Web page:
Levels for the this run can be determined by the painted gauge on the base of the takeout bridge (near the Chrisy Creek confluence). There is an online (correlation) gauge that can be used as a ballpark figure, but there can be a large discrepancy between this and the painted gauge, even within the same season. For reference, most people figure that for every 100cfs on the internet gauge you should have about 1" on the bridge gauge. Once again this can be misleading, and as an example, last week some friends went up there with 650cfs on the internet gauge only to find 0" on the bridge gauge. Most people run The Mile when the gauge is somewhere between 6" and 1.5', which marks the high and low water levels. Once The Mile rises above 1.5' it really starts to get some push and you had better be on your stick or it can turn into a train wreck in a hurry. Even so, people have run it at 3' and above. On the low end, below 6" starts to get pretty trashy, and if you don't know the lines, pins are commonplace. My feelings are that a level of 8" to a foot is a good first-time flow, although this will vary based on what type of boating people are comfortable with.
As for the difficulty of the run, there is some debate. Most people that I have talked to agree that the run feels 4+ at levels below 1.25' and as the level rises from there so does the difficulty. There are no single drops of significant difficulty, however they are stacked on top of each other giving the run a much harder feel, and even seasoned paddlers can be intimidated their first time down.
On this day, the internet gauge was reading around 750cfs and the bridge gauge was reading ~5"; a little low but we had bright sunny skies, warm temps (for February), and a great crew. From Eugene we had Roman, Aaron, and me, from Corvallis we had Dan Delwoo and Dan Thurber, and from Seattle had Tom O'Keefe of American Whitewater. Last and certainly not least, we had the veteran boater Jim Reed. After assembling in Eugene, we made the hour drive to The Mile, a drive I have done many times during my limited boating career. After changing at the take-out and discussing the best shuttle logistics we headed to the put-in. Both Aaron and Dan Delwoo decide they were going to get in a couple quick ones and went out ahead. Since neither Tom or Dan Thurber had done the run before, we decided to take the run at a medium pace and eddy out often. Due to the continuous nature of the run, I rarely get out to take video or pictures, but today's weather would give perfect lighting and the slower pace would allow me get down below in spots and setup. Once everyone was geared up we slid into the water and were on our way.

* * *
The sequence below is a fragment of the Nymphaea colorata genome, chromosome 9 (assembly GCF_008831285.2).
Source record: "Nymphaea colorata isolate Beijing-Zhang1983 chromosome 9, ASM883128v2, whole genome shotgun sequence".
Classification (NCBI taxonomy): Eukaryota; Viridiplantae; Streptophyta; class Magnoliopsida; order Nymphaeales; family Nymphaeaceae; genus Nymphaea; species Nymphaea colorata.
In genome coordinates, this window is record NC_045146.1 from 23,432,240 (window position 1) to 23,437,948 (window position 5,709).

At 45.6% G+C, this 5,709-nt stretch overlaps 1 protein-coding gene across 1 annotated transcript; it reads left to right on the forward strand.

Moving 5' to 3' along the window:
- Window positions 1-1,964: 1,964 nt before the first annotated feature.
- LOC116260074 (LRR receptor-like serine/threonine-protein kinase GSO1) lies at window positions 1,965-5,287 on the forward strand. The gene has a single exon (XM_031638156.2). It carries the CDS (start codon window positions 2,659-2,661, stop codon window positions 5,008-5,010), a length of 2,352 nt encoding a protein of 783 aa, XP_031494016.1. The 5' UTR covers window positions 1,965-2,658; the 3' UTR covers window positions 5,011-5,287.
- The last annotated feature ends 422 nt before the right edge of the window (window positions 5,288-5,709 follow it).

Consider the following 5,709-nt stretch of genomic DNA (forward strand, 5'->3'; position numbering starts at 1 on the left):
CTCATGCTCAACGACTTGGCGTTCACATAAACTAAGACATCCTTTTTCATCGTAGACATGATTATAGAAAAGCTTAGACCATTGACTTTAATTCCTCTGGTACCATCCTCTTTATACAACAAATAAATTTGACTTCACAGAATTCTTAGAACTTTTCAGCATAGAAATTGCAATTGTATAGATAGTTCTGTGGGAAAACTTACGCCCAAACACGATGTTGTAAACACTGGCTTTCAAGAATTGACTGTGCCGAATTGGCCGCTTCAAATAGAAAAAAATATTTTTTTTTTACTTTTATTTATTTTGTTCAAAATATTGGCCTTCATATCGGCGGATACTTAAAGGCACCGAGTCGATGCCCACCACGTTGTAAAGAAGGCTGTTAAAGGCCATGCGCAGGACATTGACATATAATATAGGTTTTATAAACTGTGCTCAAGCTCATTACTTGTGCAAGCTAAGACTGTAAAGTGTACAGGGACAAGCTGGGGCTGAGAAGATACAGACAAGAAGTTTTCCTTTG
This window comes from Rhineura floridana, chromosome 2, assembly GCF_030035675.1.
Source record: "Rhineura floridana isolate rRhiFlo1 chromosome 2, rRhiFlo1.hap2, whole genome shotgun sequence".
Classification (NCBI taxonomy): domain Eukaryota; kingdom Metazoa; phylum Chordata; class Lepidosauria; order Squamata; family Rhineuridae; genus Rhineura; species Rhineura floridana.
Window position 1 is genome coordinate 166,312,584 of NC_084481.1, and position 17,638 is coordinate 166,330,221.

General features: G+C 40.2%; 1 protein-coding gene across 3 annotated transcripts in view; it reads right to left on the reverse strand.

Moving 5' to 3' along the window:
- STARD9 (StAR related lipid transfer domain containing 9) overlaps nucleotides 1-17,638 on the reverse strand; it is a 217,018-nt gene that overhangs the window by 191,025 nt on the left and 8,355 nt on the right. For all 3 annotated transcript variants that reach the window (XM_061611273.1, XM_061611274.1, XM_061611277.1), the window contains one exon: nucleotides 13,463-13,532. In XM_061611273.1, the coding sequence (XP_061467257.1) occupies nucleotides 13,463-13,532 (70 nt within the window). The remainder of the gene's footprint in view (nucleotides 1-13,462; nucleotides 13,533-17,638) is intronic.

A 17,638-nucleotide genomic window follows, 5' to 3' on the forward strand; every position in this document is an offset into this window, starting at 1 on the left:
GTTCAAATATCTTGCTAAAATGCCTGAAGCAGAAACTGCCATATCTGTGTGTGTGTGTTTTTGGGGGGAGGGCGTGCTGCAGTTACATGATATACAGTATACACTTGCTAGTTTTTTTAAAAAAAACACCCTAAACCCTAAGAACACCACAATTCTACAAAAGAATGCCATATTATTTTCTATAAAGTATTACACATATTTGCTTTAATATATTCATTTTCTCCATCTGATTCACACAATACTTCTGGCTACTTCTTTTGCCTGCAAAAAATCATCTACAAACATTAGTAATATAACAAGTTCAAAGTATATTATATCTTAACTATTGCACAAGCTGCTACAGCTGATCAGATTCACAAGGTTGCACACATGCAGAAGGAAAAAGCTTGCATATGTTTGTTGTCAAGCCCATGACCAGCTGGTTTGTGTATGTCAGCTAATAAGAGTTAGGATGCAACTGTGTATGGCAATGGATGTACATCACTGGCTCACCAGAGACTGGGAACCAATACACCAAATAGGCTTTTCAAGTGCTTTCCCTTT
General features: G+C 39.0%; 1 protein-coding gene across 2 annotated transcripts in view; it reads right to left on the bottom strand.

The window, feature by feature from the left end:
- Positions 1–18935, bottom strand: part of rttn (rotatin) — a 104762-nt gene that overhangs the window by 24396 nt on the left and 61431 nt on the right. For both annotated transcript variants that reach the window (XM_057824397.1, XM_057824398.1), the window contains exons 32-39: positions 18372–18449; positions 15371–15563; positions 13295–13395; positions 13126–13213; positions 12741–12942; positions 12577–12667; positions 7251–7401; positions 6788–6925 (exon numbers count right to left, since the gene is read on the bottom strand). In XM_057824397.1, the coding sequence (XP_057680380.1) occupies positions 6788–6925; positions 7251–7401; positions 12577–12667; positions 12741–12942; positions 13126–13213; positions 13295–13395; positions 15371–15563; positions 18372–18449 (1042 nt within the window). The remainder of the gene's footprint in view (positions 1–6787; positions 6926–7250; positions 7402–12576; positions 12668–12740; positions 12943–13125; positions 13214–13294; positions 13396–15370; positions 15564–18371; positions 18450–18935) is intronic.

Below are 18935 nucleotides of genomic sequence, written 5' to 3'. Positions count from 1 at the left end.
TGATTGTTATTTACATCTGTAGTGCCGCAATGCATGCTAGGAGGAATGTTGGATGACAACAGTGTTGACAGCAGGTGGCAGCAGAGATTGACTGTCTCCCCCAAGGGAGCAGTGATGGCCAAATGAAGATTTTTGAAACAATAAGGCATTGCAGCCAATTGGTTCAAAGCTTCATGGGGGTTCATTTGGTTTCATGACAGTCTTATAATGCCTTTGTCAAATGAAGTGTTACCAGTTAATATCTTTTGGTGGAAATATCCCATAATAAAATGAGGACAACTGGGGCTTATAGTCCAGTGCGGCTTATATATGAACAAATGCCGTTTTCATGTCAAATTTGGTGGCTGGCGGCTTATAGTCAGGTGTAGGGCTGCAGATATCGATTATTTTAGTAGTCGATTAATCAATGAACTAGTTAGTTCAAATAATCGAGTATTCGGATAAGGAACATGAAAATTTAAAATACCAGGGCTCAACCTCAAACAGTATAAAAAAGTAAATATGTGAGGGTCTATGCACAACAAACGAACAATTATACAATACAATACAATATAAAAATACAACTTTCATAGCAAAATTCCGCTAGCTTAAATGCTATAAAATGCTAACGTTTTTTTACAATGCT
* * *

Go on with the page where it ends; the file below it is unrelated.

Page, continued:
The first quarter mile (or so) is class 2-3 and acts as a nice warm-up before dropping into the main part of the run. You know you're getting to the steep part when you pass under a bridge and the river bends to the left and out of sight, this marks "Initiation". Initiation is fairly straight forward, but at lower water a boulder fence forms just below a large mid stream boulder with a tree balanced on it. The cleanest passage is on river right, but even that throws you into an undercut if you don't line it up correctly. The rest of the rapid is pretty much a straight shot to a large eddy on river left at the bottom of the drop, and the top of the first island. The group had held up above Initiation to allow me time to paddle down and setup for some shots; they all had clean lines and joined me in the eddy below.
The island we were now sitting beside marks the next drop, aptly named "Ricochet". Due to wood in the right channel, going left of the island is the only option; from here you have a couple of lines to choose from (both left of the island). The first is the right side, which after running a small lead-in drops you blindly over the boulder pile that is Ricochet. The only advice I can give you for this line is to run center right and keep it straight (and upright) to avoid getting pinned. The second option, which I prefer, is to run the lead-in down the left side and over a diagonal pour-over just above the main part of the drop; from here I typically run from the top-left of the boulder pile, angle right down the drop to catch the eddy below. On this day, everyone made it though the drop without issue except for some minor hangups.